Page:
In comparison we can see how thick the black and yellow stripes are in the monarch caterpillars at the Desert Botanical Garden last week. The darker coloration helps them keep warm by absorbing more of the sun's heat during a cool time of year - just like we are more comfortable wearing darker colored clothing on a chilly day.

How wonderful to see monarch caterpillars in the Phoenix area, the first sighting of Spring!

Monday, April 5, 2010

The Spring Migration in Phoenix

Last Friday, April 2, a male monarch butterfly was spotted at the Desert Botanical Garden in Phoenix 2:15 in the afternoon. It was a sunny day with temperatures in the low 70's. Earlier we had a few days of strong winds from the south that could have thrust him into the Phoenix area. Monarch butterflies love to hitch a ride on thermals and gust fronts. While we have no way of knowing for sure that this is the case, it is interesting to record and note.

If you look closely at the color of the monarch butterfly in this picture, the orange color is rich and the wings look new. This male is likely a freshly emerged monarch rather than one that traveled from overwintering sites in Mexico or California. In comparison, the female spotted laying eggs on March 15 was faded and a tad tattered from her journey. Of course this raises the question, WHERE did he emerge? This monarch butterfly likely came from the first generation of a monarch that either overwintered nearby in Arizona, or flew from Mexico or California and laid eggs on available milkweed.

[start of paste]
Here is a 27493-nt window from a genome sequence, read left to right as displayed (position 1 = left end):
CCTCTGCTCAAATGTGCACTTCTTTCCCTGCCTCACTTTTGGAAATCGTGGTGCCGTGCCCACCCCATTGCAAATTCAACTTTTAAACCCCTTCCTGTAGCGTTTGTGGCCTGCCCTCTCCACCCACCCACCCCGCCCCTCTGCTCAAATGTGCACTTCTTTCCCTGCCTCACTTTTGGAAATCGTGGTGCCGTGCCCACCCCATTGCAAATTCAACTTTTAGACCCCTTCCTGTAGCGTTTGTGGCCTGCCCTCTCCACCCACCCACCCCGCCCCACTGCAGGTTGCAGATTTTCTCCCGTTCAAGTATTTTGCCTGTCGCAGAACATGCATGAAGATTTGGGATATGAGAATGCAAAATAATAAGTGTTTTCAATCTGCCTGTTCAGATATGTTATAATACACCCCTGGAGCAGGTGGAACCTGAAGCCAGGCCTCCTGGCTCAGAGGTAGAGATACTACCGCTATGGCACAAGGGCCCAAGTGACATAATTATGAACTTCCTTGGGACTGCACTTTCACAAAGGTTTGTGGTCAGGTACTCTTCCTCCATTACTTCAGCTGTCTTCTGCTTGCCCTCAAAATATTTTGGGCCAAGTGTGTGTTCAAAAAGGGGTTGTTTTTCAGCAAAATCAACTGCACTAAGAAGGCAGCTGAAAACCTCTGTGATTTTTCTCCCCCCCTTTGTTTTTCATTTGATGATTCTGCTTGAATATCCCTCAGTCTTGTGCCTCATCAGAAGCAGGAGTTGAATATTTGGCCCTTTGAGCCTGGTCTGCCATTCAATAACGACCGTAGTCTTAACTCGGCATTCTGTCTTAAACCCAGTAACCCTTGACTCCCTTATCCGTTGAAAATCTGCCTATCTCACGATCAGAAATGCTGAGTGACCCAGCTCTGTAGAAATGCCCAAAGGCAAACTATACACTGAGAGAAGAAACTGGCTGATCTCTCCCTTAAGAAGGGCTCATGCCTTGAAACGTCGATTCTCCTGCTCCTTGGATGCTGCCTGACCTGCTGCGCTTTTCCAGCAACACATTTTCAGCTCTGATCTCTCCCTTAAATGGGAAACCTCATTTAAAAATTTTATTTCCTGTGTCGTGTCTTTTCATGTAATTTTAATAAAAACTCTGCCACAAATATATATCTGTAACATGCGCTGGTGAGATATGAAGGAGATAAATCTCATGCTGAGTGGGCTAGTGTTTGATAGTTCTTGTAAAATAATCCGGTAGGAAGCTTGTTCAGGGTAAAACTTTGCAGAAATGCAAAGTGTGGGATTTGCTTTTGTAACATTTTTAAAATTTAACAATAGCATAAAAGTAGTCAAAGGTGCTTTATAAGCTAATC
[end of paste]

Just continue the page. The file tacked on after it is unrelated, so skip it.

On Friday the male monarch was "patrolling" the milkweed in the Herb Garden. Male monarchs will often fly over milkweed patches looking for a female mate, driving off other butterflies to protect his field. In this picture he took a rest to sun on a plant for a moment, but was quickly back in the air cruising the thicket. Its interesting to just sit back and watch their flight pattern that resembles a jet in a flight hold over an airport, circling around and around. Today I returned to see if he was still at DBG, but he was gone, likely moving north or northeast. In fact I didn't see a butterfly of any kind that morning despite the sunny and delightful temperatures. So often what we see is a matter of timing.

We watched the three monarch eggs deposited on a milkweed plant at the Desert Botanical Garden on March 15.  One egg developed into a tiny caterpillar with its large dark head, but was gone two days later. The other two eggs never developed. Monarch eggs have a high mortality. Studies indicate only one egg of ten becomes a monarch butterfly. The numbers are even lower if more predators are present.

Several milkweeds are beginning to bloom: Tropical Milkweed (Asclepias curassavica), Narrowleaf Milkweed (Asclepias angustifolia), Pineleaf Milkweed (Asclepias linaria). Desert Milkweed (Asclepias subulata) will likely bloom in the next few weeks savoring the warmer temperatures and also extending the milkweed availability for migrating monarchs.